Copyright © 2022-2023 Douglas DD. All Rights Reserved.
WEDNESDAY, JULY 8
Aiden slept in late with late being eleven o’clock. Larry felt that with all the baseball going on, Aiden needed the extra sleep more than anything and so he let him sleep in until the crack of noon. Aiden woke up feeling refreshed after his emotional day. He felt ready for the game that evening.
The Goats would be playing Clark Pass with first place at stake, and he would be the starting pitcher. That fact, more than any lecture from his dads or from Marty, showed him what a whining loser he had been when he got into his funk about not being given a big game to start. The fact was that at this point of the season all the games were big games, just like he had been told. He was also told he should be ready to be his best and he wouldn’t reach that threshold if he whined about who was starting what game.
He decided it was time for him to quit thinking and to get out of bed and eat. Sleeping in had been a good thing, but it left him hungry. He needed breakfast or lunch or whatever immediately if not sooner. He rose from his bed, moved Horace to the side of the bed, knelt and said his morning prayer. He stood up, went to the bathroom to piss, and then went downstairs to eat. He found Larry watering the plants in the botany room.
“Good morning, pop,” Aiden said.
“Good morning, son,” Larry responded. “I see you have your expensive pajamas on this morning.”
“Huh? What expensive pajamas?”
“Those expensive pajamas—the ones you have on. You know, the ones designed to look exactly like a naked tween boy.”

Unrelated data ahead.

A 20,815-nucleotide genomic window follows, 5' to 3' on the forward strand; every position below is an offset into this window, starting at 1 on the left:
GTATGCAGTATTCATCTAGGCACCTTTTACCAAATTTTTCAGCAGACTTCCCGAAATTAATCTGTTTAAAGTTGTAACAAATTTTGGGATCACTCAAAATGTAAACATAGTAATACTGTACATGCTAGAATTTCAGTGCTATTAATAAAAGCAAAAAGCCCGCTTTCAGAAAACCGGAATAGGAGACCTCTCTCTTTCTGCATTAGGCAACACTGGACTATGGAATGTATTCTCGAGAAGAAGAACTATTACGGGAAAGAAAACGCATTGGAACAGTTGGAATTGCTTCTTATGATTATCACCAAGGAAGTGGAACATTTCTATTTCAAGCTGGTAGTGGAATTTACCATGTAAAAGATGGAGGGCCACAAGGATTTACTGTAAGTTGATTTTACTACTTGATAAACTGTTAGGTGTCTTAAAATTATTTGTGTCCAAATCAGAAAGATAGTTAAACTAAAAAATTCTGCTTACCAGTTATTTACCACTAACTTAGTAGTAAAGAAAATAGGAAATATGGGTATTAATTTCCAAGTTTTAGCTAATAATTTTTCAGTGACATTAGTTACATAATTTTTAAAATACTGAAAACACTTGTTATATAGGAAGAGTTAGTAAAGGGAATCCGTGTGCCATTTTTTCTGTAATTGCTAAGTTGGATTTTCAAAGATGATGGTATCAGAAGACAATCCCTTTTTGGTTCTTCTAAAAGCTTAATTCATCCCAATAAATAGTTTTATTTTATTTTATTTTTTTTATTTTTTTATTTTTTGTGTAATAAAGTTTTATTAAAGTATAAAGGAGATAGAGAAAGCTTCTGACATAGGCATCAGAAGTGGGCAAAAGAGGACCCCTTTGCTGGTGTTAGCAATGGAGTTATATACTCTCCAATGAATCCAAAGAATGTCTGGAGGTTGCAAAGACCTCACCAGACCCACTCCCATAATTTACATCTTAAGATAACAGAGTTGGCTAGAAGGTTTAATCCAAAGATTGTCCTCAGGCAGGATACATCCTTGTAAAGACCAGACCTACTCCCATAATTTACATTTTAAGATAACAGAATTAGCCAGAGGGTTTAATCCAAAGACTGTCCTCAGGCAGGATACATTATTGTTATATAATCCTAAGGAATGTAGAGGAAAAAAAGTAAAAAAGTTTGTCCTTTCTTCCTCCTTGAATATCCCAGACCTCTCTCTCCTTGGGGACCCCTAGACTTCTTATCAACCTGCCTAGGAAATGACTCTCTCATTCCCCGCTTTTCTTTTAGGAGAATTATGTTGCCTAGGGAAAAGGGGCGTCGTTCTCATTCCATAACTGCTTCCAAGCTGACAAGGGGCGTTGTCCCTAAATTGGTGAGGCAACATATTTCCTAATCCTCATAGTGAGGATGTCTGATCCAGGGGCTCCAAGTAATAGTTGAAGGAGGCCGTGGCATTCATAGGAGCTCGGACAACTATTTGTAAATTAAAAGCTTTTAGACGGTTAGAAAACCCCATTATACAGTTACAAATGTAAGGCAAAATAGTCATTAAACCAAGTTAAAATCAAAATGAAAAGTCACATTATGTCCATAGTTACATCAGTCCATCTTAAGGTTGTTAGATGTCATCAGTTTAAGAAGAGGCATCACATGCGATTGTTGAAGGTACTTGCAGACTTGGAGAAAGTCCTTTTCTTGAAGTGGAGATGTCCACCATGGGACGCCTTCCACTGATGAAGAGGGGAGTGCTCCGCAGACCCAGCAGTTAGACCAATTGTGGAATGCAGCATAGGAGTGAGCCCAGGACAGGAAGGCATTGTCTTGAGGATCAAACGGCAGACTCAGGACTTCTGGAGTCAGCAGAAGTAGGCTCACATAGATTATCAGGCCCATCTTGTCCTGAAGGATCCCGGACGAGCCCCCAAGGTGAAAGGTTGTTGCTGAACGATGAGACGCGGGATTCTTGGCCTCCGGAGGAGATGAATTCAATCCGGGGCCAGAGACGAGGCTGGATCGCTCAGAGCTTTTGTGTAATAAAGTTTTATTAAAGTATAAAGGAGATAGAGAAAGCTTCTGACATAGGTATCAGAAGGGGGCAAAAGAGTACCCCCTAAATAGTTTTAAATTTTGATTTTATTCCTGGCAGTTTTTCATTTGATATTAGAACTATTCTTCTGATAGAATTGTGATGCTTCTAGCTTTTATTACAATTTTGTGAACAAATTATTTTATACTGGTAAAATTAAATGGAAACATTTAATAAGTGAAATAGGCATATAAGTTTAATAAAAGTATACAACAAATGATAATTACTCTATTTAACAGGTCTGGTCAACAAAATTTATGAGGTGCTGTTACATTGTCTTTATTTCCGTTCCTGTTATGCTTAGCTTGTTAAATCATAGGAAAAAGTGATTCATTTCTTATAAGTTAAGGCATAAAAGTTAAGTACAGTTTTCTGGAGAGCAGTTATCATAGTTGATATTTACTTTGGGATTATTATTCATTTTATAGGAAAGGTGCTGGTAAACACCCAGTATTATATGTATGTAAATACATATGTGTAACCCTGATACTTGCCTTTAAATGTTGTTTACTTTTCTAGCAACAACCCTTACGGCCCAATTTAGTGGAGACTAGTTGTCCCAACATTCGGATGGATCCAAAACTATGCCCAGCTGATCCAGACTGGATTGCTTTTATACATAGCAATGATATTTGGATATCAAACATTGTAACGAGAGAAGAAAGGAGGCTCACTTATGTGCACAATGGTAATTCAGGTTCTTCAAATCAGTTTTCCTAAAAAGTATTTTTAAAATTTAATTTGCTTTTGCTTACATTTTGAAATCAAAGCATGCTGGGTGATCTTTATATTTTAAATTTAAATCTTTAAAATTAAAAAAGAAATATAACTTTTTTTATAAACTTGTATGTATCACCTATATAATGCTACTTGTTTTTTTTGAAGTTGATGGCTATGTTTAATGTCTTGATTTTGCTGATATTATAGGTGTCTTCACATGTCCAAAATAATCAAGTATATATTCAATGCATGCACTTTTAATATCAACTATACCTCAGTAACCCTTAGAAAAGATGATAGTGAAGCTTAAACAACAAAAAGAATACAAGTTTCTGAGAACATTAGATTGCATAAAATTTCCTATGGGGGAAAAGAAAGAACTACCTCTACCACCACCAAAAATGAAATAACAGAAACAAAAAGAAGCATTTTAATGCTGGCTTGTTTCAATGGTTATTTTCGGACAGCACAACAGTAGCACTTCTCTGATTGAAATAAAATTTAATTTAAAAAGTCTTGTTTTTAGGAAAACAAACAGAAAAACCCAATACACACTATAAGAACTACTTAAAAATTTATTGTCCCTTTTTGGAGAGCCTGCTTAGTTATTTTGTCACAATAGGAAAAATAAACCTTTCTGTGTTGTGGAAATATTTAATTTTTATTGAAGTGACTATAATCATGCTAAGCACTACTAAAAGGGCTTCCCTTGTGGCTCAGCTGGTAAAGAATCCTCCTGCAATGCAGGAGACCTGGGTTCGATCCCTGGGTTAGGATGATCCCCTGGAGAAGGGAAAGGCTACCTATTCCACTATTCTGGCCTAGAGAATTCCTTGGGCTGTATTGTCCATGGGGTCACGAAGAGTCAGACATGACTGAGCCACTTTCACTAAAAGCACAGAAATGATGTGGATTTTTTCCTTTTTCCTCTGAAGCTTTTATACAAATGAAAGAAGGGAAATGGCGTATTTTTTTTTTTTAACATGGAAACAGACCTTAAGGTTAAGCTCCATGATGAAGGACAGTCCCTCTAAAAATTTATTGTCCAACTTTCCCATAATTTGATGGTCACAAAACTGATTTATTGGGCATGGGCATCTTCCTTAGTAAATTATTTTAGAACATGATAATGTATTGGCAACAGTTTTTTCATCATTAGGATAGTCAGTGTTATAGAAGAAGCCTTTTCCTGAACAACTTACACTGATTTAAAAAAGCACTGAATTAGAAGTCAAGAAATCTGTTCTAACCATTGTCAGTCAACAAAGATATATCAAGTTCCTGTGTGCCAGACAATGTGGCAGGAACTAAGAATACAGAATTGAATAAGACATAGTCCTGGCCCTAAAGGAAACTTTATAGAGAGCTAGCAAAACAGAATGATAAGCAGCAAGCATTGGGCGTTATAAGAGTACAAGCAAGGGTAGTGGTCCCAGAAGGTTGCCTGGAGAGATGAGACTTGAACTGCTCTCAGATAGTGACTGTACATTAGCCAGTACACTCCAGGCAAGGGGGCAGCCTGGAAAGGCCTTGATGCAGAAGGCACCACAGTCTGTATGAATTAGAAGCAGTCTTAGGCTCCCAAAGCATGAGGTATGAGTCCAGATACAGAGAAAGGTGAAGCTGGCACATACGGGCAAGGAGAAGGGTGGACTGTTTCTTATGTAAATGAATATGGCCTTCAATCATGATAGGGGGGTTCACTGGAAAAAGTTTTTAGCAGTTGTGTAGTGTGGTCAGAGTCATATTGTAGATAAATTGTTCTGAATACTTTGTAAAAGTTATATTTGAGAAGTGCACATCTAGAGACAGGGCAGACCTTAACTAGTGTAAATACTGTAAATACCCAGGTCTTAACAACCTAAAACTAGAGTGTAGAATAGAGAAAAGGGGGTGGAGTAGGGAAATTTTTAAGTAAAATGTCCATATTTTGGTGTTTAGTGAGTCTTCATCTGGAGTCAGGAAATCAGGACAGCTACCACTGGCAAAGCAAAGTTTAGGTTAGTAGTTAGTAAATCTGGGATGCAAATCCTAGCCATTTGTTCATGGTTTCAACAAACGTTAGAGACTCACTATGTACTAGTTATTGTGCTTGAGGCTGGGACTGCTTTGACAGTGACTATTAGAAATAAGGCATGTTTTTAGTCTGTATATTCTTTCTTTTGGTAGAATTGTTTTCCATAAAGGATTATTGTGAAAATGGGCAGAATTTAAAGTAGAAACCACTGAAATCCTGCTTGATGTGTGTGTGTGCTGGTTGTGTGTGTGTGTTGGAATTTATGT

Aiden examined himself for a moment and then said, “That’s not true. If I had pajamas like that I would have pubic hair on it and I wouldn’t look like a skinny boy with hardly any big muscles. Because of that, I have to tell you that this is really me totally in the flesh.”
“Are you hungry?”
“Duh, do ducks quack? Feed me and feed me now!”
“Do you want breakfast or lunch?”
“Breakfast and I want cereal with toast, which I am going to fix myself. What’s for my pregame meal?”
“Well, since the game is at Clark Pass it means we’ll have to leave early. Your dad has some mac and cheese ready to heat and some sandwiches to take to the ballfield should hunger strike again.”
“You guys are the awesomest dads ever. Now I’ll go eat. Have fun with your flowers.”
Aiden ate a breakfast of Raisin Bran, toast with strawberry jam, and a bowl of sliced cantaloupe. He was busy exchanging texts with his teammates as he ate. Everybody was pumped for the big game that evening. Two weeks ago, nobody on the team had dreamed they would be battling for first place on the last day of the season; it had looked like Clark Pass was going to run away with the division.
After eating, Aiden sat out on his seat on his balcony and jerked off. He then took care of his morning showering, washing, and brushing. He wasn’t going to dress until he had to don his uniform for the ballgame. After cleaning and straightening his room, he checked if Larry had any chores for him to do. Larry told him he could empty out the wastebaskets and recycle bins into the garbage and recycling cans in the garage. Once he finished his tasks he went outside and jumped into the pool.